Dr. Martin Luther King, Jr., life and work remembered


On Martin Luther King, Jr., Day, January 21, Adams State College students, faculty, staff and community members glimpsed at life before the civil rights movement and were introduced to the forces and personalities that helped shape the future of the United States.

Audiences were encouraged to shout "amen" and sing, "We Shall Overcome." A soul food feast of fried chicken, mashed potatoes and gravy, cornbread, collard greens, and fried catfish was enjoyed by a diversity of people in the La Mesa Dining Hall; and opinions, thoughts and stories were shared about the meaning of King's life, and how the causes he died for are still relevant today, forty years later.

E.P. McKnight, actress, writer, and producer, performed "I Question America," depicting the life and times of Fannie Lou Hamer, a prominent woman of the Civil Rights Movement. "I chose to tell the story of Fannie because she gave her heart," McKnight said. "She was not about color - but about people."

Through her determination, strength of spirit, and commitment to civil rights, Hamer joined the Student Nonviolent Coordinating Committee and became a field secretary; and co-founded the Mississippi Freedom Democratic Party, which was instrumental in changing the state's laws on voting rights for Negros.

"Hamer coined the phrase, 'I am sick and tired of being sick and tired,'" McKnight said. "The Civil Rights Movement had many women and men, some who gave their lives, to bring about a change."

Hamer faced abject poverty growing up. During her quest for equal rights and voting rights for Negroes, she was jailed, beaten, her family lost their home, belongings, and jobs. Still she prevailed. "We need to stop thinking, 'us and them,' it is we," McKnight said. "Start where you are."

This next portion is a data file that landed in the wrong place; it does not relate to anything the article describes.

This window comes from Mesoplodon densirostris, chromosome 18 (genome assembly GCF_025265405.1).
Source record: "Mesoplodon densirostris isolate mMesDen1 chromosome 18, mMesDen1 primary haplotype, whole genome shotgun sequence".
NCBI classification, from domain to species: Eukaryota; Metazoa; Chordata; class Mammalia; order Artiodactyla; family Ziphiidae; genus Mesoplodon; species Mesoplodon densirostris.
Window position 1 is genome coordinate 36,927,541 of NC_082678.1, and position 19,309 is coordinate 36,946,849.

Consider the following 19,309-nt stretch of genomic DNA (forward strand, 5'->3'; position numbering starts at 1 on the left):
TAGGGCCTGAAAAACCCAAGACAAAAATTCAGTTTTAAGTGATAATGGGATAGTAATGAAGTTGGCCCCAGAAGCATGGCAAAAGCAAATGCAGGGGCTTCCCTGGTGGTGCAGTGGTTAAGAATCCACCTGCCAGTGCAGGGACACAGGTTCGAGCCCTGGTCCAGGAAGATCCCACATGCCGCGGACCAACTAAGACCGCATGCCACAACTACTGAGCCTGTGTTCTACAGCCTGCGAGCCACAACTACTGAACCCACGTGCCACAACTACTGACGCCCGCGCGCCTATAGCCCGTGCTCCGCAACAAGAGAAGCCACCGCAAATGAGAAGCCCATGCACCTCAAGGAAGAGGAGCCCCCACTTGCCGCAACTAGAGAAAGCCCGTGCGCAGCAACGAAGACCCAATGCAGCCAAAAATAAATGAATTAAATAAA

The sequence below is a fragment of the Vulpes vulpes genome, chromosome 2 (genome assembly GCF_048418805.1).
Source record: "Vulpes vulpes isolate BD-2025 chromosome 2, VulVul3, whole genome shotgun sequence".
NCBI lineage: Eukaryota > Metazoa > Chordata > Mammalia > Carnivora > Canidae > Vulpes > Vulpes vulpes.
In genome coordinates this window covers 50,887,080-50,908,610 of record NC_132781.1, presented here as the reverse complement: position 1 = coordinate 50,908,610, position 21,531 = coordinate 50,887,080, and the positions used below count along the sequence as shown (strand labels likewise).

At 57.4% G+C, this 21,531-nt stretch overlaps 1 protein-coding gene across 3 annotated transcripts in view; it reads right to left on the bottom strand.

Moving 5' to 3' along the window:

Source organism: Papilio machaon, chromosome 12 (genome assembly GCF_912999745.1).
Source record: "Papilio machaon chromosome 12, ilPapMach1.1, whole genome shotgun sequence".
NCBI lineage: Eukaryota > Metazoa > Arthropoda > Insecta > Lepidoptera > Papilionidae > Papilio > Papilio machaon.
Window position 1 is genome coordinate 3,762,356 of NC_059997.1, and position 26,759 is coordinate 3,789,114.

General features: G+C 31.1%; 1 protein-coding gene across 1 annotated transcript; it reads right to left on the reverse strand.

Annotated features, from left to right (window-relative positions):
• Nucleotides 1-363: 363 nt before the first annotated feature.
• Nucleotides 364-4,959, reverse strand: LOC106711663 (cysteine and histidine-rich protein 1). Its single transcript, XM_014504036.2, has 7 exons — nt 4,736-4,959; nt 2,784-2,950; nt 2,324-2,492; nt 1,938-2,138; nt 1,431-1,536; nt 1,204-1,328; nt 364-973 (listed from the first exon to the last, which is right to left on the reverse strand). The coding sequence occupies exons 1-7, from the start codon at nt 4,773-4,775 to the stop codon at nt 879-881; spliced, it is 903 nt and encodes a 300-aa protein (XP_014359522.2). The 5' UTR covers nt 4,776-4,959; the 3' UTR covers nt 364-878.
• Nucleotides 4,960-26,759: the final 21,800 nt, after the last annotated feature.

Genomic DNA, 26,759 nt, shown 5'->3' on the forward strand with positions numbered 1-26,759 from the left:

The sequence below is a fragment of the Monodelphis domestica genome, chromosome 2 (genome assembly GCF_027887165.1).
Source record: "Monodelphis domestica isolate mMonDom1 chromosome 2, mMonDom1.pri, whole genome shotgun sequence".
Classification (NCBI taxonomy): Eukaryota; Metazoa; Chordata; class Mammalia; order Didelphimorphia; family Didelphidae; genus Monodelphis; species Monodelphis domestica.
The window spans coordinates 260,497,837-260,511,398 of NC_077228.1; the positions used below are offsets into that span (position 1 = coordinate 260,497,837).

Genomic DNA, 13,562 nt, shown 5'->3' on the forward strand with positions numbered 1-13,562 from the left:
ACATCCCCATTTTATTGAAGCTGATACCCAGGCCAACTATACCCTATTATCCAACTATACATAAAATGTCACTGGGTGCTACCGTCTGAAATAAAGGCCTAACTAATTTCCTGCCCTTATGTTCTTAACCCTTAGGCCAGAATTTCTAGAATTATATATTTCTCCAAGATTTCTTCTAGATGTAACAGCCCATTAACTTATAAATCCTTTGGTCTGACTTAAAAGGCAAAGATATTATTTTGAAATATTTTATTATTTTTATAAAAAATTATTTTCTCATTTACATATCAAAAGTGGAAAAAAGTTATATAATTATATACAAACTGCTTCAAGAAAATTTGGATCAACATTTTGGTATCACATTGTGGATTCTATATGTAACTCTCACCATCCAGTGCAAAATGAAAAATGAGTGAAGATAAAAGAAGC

McKnight has been performing the piece for nine years. She said: "A lot has been accomplished since Dr. King's time, but we still have a long way to go."

Dr. Clenora Hudson-Weems, a published author and current professor of English at University of Missouri-Columbia, is committed to the story of Emmett Till, whose injustice and brutal murder, at age 14 in Mississippi, is said to have started the Civil Rights Movement, in 1955.

"Emmett Till became the sacrificial lamb," Hudson-Weems said. "If you can't protect a child, it is time to stop." She has written three books about Till and has lectured across the world.

Research for her books included talking to the defendant's attorney, Mr. John Whitten. "The first time I met Mr. Whitten I asked him what he thought of the case. He said, 'We always knew the men were directly involved, but it was our mission to prove them innocent.'"

Roy Bryant and J. W. Milam were tried for the murder of Till and, despite eye-witness accounts who saw them take the boy from his uncle's house, were declared innocent. The same verdict was reached when they were later tried for Till's kidnapping.

Eleven years after Hudson-Weems first visit with Whitten, she telephoned him. "I asked him the same question, there was silence on the line - then after a long pause, he said, 'Misery. I have always felt nothing but misery. Sometimes you do what you do to earn a living.'"

Hudson-Weems said it is her passion to make everyone understand "we are all people." She said: "We are mere mortals. We have all done something in the past we do not want others to know today."